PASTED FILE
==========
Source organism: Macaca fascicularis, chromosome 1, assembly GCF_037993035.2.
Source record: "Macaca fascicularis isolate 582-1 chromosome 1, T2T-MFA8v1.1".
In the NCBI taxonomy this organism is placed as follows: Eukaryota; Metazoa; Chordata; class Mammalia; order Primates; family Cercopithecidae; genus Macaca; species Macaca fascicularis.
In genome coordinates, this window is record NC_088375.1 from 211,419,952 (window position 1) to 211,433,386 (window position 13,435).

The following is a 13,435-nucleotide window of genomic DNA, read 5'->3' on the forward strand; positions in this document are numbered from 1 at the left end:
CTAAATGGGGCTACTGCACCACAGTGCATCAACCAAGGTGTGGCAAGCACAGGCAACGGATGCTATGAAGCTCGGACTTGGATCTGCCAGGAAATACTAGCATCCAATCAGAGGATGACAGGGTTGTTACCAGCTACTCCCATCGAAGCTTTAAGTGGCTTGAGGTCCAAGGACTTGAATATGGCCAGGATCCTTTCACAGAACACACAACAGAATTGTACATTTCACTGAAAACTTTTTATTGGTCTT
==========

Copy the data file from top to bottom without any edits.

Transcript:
Source organism: Macaca fascicularis, chromosome 1, assembly GCF_037993035.2.
Source record: "Macaca fascicularis isolate 582-1 chromosome 1, T2T-MFA8v1.1".
In the NCBI taxonomy this organism is placed as follows: Eukaryota; Metazoa; Chordata; class Mammalia; order Primates; family Cercopithecidae; genus Macaca; species Macaca fascicularis.
In genome coordinates, this window is record NC_088375.1 from 211,419,952 (window position 1) to 211,433,386 (window position 13,435).

The following is a 13,435-nucleotide window of genomic DNA, read 5'->3' on the forward strand; positions in this document are numbered from 1 at the left end:
CTAAATGGGGCTACTGCACCACAGTGCATCAACCAAGGTGTGGCAAGCACAGGCAACGGATGCTATGAAGCTCGGACTTGGATCTGCCAGGAAATACTAGCATCCAATCAGAGGATGACAGGGTTGTTACCAGCTACTCCCATCGAAGCTTTAAGTGGCTTGAGGTCCAAGGACTTGAATATGGCCAGGATCCTTTCACAGAACACACAACAGAATTGTACATTTCACTGAAAACTTTTTATTGGTCTT